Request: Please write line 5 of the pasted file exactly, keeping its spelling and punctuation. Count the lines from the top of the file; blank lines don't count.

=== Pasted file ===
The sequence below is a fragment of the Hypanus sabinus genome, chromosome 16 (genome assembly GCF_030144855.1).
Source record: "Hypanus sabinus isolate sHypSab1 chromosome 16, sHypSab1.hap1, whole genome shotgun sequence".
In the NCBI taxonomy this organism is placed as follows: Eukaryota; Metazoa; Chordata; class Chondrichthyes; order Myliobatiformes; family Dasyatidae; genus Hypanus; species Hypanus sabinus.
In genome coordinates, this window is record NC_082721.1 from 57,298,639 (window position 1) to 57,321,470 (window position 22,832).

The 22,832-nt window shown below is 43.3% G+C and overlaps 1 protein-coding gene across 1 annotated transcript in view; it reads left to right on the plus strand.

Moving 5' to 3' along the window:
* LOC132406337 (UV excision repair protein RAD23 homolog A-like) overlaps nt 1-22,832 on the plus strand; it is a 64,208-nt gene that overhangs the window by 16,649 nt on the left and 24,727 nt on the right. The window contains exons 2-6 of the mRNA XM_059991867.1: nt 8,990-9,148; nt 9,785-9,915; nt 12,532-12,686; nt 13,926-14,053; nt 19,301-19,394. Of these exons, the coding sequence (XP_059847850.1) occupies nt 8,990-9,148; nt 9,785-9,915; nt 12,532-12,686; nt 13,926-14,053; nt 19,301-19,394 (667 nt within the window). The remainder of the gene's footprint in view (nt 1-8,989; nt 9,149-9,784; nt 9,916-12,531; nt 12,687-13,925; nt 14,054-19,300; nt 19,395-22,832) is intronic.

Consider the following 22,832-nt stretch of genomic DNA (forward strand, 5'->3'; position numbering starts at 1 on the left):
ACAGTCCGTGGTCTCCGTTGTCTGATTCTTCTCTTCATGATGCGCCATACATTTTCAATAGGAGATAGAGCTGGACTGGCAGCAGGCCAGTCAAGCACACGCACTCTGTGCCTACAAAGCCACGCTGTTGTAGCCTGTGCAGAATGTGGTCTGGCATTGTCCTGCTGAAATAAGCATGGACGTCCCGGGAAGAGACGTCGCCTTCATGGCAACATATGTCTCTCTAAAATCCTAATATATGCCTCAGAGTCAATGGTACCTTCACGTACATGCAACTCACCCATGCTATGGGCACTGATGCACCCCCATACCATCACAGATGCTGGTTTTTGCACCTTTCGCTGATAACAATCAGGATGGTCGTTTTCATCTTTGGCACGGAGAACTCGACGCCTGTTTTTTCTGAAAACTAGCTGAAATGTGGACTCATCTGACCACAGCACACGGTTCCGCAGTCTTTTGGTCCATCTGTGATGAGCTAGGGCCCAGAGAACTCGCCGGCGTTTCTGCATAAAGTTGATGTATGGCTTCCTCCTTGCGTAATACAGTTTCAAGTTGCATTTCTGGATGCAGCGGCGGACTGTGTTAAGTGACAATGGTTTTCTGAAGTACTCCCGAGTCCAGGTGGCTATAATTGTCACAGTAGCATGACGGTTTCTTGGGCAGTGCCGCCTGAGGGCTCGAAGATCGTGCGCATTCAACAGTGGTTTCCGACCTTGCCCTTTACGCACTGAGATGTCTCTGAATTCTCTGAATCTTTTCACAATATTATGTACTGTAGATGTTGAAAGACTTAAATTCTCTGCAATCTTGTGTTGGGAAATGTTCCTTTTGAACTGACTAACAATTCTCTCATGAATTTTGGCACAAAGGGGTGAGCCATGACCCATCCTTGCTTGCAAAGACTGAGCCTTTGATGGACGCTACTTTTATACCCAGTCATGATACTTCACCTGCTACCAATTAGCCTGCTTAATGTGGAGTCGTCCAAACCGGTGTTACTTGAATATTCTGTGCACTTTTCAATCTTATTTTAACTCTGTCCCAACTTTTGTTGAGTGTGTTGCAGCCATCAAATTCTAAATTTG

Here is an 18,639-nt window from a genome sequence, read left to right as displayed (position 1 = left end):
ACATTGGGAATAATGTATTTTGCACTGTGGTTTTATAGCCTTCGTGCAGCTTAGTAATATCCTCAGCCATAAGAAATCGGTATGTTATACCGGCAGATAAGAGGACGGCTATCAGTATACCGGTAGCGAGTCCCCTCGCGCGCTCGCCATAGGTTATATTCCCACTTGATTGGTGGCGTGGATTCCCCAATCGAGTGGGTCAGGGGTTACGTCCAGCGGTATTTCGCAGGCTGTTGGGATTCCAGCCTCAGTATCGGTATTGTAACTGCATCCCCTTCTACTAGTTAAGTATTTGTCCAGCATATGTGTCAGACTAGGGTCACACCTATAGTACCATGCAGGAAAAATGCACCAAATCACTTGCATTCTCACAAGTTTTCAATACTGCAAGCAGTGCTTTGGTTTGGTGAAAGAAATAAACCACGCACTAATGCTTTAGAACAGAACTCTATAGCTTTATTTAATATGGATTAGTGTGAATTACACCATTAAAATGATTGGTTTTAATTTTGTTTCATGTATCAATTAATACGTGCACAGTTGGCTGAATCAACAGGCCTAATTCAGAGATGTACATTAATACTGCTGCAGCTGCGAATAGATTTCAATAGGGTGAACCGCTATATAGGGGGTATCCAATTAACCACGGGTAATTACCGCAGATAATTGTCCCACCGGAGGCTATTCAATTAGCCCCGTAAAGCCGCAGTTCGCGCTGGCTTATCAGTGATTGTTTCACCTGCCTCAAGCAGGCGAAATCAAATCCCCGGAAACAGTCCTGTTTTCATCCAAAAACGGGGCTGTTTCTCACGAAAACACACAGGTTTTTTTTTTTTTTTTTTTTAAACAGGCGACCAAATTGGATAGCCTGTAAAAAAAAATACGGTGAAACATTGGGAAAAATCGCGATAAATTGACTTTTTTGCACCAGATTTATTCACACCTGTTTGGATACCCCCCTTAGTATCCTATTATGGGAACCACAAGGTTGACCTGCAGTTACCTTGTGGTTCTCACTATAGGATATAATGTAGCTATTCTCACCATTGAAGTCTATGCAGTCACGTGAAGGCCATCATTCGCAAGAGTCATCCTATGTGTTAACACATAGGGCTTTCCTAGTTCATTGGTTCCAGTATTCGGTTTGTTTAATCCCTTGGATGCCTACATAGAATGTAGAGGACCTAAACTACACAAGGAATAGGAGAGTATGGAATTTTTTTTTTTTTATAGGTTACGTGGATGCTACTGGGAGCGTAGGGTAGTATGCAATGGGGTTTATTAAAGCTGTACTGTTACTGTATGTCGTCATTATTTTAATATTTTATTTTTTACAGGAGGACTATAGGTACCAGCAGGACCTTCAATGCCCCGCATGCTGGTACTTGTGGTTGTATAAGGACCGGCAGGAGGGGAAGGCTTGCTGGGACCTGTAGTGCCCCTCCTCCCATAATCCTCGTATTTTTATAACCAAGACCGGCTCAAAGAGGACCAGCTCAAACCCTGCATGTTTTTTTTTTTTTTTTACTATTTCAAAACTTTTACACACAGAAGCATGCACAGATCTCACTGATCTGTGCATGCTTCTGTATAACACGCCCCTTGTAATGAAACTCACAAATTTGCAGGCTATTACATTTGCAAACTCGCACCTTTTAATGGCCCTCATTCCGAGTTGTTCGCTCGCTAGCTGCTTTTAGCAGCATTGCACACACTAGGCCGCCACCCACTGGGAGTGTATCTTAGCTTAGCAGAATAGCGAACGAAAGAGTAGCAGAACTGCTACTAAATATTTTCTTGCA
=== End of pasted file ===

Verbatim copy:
The 22,832-nt window shown below is 43.3% G+C and overlaps 1 protein-coding gene across 1 annotated transcript in view; it reads left to right on the plus strand.